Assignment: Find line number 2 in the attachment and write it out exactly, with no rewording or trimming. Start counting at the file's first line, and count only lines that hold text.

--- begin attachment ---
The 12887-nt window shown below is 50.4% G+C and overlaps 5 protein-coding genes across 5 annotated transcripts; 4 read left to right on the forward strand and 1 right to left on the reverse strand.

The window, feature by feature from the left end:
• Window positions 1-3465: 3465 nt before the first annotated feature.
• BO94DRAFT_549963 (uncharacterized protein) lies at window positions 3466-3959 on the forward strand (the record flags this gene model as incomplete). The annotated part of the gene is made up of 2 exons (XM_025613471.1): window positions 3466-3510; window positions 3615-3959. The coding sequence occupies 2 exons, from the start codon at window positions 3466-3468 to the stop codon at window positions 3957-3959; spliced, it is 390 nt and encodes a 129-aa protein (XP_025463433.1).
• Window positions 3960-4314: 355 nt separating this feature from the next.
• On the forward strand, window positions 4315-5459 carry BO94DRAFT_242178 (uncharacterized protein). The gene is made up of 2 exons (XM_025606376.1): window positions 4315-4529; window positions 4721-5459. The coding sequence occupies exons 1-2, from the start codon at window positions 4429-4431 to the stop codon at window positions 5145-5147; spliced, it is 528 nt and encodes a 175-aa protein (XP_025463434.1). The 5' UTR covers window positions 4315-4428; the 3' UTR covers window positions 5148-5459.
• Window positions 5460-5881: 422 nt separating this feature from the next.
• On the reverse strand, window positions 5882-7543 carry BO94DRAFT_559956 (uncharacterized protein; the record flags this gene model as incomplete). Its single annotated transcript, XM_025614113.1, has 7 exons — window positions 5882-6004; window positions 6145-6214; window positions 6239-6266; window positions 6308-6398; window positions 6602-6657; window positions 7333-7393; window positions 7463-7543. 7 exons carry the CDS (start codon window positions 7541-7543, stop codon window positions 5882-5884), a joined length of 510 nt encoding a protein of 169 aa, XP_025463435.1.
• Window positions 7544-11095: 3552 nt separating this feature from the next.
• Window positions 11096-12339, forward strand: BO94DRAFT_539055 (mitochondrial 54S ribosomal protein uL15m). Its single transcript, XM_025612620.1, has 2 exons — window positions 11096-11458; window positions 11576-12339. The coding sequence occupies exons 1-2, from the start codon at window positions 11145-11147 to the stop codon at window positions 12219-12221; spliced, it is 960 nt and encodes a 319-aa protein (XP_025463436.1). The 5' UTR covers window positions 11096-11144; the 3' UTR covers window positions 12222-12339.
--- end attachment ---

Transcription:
The window, feature by feature from the left end: